Tuesday, November 30, 2010

Build Your Own Mini Tall DIY! OVER 70 FUCKIN FOTOZ!!

Okay, this one's long overdue but you'll see why shortly. So hunker down with some snacks cause it's gonna take a while to get through this one. Hopefully by the end of this post, those of you who have expressed interest in building your own Mini Tall will be super stoked and ready to start your own projects :-D. So here goes!

PLEASE NOTE: I was taking these photos as I was working so A) They're not all perfect and B) There's so many I didn't bother putting as much effort into each one as I normally would. However, I think they'll do the trick..

DISCLAIMER: This is the part where I cover my ass by saying that I take zero responsibility for you being a fucktard and chopping off your fingers off or blowing your garage up because you're too retarded to know any better.
While I consider this design to be the easiest and fastest way to build a proper straight and true mini tall bike to standard geometry (that's WAY more fun than scary compared to a standard double tall Tall Bike ((Not to mention WAY less noddle-ly feeling when you stand up to throw the muuuuther fucking hammer down!!)) ), it will require some previous knowledge and expertise to pull it off properly. If this is your first project, don't be discouraged! Please be sure to take your time and don't rush through anything. Mitering tubes by hand takes patience and a lot of fitting and filing, fitting and filing, etc, etc..

Okay, now that we've gotten all of the BS out of the way, on to the fun!

First of all, get really fucking stoned off your ass and watch the ENTIRE Back to the Future Trilogy. In a row. No breaks. Don't forget the Pringles and Pop ems' tho! You won't make it through without them!!

Right then, now that you're fully stoked off your fucking ass, get yourself two frames with exactly matching TT's if you can. In my case, two same size Milwaukee Bruisers:

If not, you can manage with a difference of a cm at most. Any more and you're going to have to shorten the TT of the top frame to compensate. In which case, make sure the top frame's TT is longer than the bottom frame's TT. You can do with the opposite but I feel like that would be a bigger PITA..

Aside from hand files, and a welder/torch set up, having a cut off wheel:

..and some ear and eye protection:

Will make your life MUCH better..

To help you better visualize the first chop at hand, place a piece of masking tape along the center of the DT and bottom stay/dropout rear drop out:

Now that you have a better idea of what's about to happen, take the first step by chopping the DT as close to the HT as you can without damaging the HT or TT (smaller worn down cutting wheels will help with the tight spots. A dremel or small metal hand saw wouldn't hurt either):

First incision done:

Next, chop into the DT and ST at the BB junction:

Then chop the ST a few inches up giving yourself a little extra material to work with..


Next you want to chop the rear stay. But before you do, be sure to install an axle or what have you to keep the rear spacing correct and tight enough so it won't suddenly slip out since that would really suck. In this case, 120mm:


Next - Clean your chopz!





Then use the tape from earlier to help guide you while making your ST miter:

You'll notice in the above photo that the chain stay is now too long and needs to be shorted in order for the BB to intersect the ST properly.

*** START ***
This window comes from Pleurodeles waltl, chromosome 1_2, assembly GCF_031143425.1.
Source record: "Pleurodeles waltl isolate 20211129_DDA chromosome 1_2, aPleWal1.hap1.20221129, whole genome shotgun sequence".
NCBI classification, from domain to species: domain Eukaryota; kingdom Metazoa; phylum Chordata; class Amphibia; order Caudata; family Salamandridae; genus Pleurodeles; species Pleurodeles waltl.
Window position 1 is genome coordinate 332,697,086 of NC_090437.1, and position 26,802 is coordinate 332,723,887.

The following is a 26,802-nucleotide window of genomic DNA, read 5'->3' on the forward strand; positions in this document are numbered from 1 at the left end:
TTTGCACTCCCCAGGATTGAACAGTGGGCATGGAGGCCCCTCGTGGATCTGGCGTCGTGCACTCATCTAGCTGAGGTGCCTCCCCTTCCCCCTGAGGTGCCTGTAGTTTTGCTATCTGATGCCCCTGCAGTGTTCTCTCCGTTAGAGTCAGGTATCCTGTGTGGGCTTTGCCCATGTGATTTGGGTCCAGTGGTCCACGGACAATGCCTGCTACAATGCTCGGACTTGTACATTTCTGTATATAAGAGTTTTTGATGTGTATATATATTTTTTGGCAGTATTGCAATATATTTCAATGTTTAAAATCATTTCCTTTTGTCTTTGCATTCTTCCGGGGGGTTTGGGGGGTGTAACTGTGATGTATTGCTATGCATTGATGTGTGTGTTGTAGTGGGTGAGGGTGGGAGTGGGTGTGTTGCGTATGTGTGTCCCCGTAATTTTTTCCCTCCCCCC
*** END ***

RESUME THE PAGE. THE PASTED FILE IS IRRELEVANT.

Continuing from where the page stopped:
Figure out your new drop out configuration and shorten it to fit the space:

PLEASE NOTE: Chopping the stay this way has it's PRO and CON. The PRO being that a shorter chain stay equals a tighter drive train which is AWESOME! The CON however is that the tire will now sit in much closer to the BB which means tire width is often an issue. You can easily compensate for this by shaving out some space on the insides of the chain stays. PITA but in all likelihood, you simply WON'T have a choice. Esp if you want to run some fatty tires! Double check things BEFORE you weld it all up so you have an easier time working on it while the BB and chain stay are separate..

You don't want to go too far with your miters til you have the DT close to being done as well. You'll need both close to being done for the final fit..

Here you can see how far off the DT's original miter is for this design:

Much better after a little work:

Just about there!:

Close up of the ST miter:

Check that fucking line up THRICE!:

Looks great!

Here we are all cleaned up and waited to be welded up:

BE SURE to tack it only at first to check the line up! Check it at different angles as well and get a second set of eyes you know you can trust if possible. Once it all looks good go ahead and weld the sucker up!

The smoke looks cool when it bellows out during welding:

Now the only welding gear I have is a MIG welder and a Torch set up. Since I'm still acquainting myself with the torch, I figured I'd stick with the MIG welder for this job since I'm more familiar with that. Esp seeing as how it's a bruiser and is they need to be built tough. If I had a TIG welder and the experience required to use one, I would most certainly would've used that instead..

Here's the main reason why:


Yeah, that shit bums me out big time! However, since Brusiers are loaded up with gussets I figure adding one more to the mix couldn't hurt:

Weld that bitch up:

and FUCK YES!!!

Here's the whole sub frame all welded up:

For some reason the only pic I have at this stage is a shitty iPhone pic:

Don't worry about the messy welds yet either. Once you have the frame completed you can spend all the time you want cleaning up those joints and makin' em nice and smooth. Or just leave em like that if you don't give a shit. I personally spent a bunch of time smoothing out the weld with some brazing and a lot of filing..

This first part concludes what I see to be the most time consuming and challenging part of the build. There's more tough parts ahead but mitering and properly aligning the sub frame really is the make or break moment..

Next, on to chopping the second frame!

You don't need any tape here. Just chop like so making sure to give yourself an extra amount of ST once again:

Save the bottom piece for something else and or scrap..

With this part of the frame, you're going to have to patch some holes along with the clean up:

What I did was cut some circles from other tube pieces and put them carefully in place. Leave them a little bigger than the holes so you can squeeze em into place. Having a magnet or tacking on a piece of wire to help hold it in place would also work..

First one brazed, second one in and about to start:

Second one done..

and cleaned:

Now for the top of the rear stay..



Now, here's the interesting part. The orange frame had a seat post so badly seized up in there that I had to make this long incision into the back of the ST to get it out: